By Eddie Weissfeld
This election cycle has been one like we have never seen before. A fiery Presidential election in which a sitting president openly undermines the democratic process in order to somehow retain power, the tumultuous transition of power that had sat at a standstill for weeks, a continuing global pandemic that infects more and more people every day, and a runoff election for a senate seat in a major swing state that could determine how the next four years of the administration will run. To put a cherry on top of it all, the House Democrats are enthralled in blame battle while their majority lead hemorrhages.
The newscycle following the election has been jam packed with enough political issues that one could go mad trying to follow it all. But in the end, it seems as if the Democratic party will pull away from this past election with a lot of hope. They will have a Democrat in the Oval Office, they could possibly take control of the Senate and they retained control of the House.
That feeling of hope could be short lived, however, if one thing is not taken care of right away. Their control over the majority of the House is waning, and if they don’t stop the bleeding fast it is possible that they could lose control of Congress entirely.
The 2020 election did not go as planned for the House Democrats. The party held a large majority control over the House following the midterm elections in 2018, and with all trends leaning their party’s way throughout the 2020 presidential election, they were planning on growing that majority even more in the lower House of Congress. That did not happen.
So far, according to the New York Times, the GOP has been able to flip 11 seats in the House, mostly in states that were represented by moderate Democrats. The Democrats are sitting at a majority control of 222 seats over the Republicans 205, with 8 seats still up to be officially accounted for.
Following the underwhelming performance by the House Democrats in the election there was a lot of finger pointing within the members of the party. Moderate Democratic representatives like Abigail Spanberge of Virginia and Conor Lamb of Pennsylvania who both won their reelection this year by thin margins claim that the reason so many moderate Democrats lost their seats is due to the parties affiliation with left-wing activism that puts their constituency, which leans a lot more center of line, at unease.
They claim issues like the Black Lives Matter movement, defunding the police, the growing support of democratic socialism, and the Green New Deal have cost a lot of seats for moderate members who were up for reelection. Conor Lamb clarified this sentiment in an interview with Vox, “People want to know, ‘What are you going to do for me?’ The message I gave directly to some of vice president [Biden’s] top advisers is, you have to understand that nothing has replaced a coal or steel job like a natural gas job. Don’t tell us about green energy jobs that are abstract; they’re just not here, and they haven’t been here for a long time.”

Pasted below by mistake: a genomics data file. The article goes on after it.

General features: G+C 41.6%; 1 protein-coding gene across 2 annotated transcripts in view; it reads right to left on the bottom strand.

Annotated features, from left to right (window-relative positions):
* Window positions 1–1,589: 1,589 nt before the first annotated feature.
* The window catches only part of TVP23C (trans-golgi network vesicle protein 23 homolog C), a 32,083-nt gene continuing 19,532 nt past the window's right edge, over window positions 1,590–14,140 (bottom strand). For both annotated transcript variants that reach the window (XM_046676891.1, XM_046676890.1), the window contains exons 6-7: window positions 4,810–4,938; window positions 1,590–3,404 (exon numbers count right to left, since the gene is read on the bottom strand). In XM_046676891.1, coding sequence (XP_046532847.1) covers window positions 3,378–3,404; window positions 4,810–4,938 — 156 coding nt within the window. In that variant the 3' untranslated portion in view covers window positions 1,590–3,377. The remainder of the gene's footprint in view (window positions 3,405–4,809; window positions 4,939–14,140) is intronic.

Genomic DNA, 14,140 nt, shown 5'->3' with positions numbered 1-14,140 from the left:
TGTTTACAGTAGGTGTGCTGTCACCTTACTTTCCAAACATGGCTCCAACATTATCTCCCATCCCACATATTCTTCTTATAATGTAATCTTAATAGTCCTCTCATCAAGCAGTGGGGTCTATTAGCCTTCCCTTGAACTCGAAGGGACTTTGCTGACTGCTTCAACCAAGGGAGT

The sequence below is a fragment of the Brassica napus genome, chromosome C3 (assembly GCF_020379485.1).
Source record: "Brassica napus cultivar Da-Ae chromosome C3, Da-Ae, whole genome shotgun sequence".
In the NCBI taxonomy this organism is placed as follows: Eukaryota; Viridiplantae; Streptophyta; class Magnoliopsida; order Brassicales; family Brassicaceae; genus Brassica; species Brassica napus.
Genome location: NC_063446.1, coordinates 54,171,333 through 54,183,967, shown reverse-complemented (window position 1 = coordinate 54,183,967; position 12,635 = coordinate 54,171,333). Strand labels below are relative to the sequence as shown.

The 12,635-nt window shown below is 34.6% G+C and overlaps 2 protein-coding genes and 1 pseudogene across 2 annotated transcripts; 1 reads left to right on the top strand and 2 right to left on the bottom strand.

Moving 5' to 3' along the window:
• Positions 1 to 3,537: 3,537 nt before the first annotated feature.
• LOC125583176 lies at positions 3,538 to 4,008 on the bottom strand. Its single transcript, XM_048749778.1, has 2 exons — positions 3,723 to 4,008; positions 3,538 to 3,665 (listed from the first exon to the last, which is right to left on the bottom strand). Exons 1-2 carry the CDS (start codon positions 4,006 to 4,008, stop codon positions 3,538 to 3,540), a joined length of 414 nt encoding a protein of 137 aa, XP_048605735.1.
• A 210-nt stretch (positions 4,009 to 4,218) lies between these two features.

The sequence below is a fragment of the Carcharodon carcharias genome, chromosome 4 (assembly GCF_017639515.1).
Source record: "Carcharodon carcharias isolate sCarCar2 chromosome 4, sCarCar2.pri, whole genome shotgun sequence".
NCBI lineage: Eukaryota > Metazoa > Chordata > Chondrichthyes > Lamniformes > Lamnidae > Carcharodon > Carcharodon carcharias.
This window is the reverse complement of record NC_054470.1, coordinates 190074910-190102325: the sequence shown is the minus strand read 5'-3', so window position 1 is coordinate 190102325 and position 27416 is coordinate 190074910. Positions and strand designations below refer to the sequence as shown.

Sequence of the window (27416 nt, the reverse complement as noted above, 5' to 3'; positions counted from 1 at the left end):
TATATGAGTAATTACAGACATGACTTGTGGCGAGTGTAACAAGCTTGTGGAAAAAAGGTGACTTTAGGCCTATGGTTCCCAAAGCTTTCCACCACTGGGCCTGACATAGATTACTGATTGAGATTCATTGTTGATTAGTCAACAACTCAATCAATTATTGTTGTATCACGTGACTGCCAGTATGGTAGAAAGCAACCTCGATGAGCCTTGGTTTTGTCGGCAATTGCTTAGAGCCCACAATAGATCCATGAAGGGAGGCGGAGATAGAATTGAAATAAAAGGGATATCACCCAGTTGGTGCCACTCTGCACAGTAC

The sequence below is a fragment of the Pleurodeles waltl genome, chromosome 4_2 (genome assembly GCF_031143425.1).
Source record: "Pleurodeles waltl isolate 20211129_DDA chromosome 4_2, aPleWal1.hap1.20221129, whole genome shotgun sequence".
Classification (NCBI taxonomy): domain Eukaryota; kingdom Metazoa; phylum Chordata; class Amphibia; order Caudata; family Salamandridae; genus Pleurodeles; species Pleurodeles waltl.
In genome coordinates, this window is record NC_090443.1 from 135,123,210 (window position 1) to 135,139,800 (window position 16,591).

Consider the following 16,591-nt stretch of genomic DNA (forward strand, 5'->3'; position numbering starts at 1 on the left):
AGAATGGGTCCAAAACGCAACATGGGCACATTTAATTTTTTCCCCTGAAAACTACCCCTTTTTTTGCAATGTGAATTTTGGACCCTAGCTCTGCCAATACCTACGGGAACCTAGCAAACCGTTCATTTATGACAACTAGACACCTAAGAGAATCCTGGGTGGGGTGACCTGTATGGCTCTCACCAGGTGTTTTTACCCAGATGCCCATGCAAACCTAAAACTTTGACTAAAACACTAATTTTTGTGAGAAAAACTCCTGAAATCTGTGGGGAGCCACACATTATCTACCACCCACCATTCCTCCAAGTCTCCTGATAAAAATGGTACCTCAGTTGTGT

Progressive members like Alexandria Ocasio-Cortez of New York argue that the issue lies in the poor organization of some moderate representatives campaigns for reelection, pointing out in an interview on the New York Time’s ‘The Daily’ podcast that Conor Lamb only spent around two thousand dollars on Facebook advertising leading up to the election. In the online world that we all live in today, one that the GOP has fully embraced as a successful campaigning tactic, a lack of online presence could potentially be a reason for such a close election for Lamb in his reelection.
Progressives also point out that it is the left-leaning policies that helped flip key swing states like Georgia, Michigan, and Pennsylvania in the 2020 election. The progressive members urge moderate members not to look away from the energized younger and more diverse members of the party who largely cling to the left-leaning policies. This can be backed up by a large Black voter turnout in both urban and suburban areas within those key swing states.
No matter who is to blame for the Democratic party’s poor election results in the House in 2020, there is one thing that is unavoidable. The 2022 midterm elections. Democrats in the House need to quickly come to a compromise if they have any hope at stopping the GOP from taking majority control in the lower House. They are bleeding out, and they need to figure out how to stop it before it is too late for them.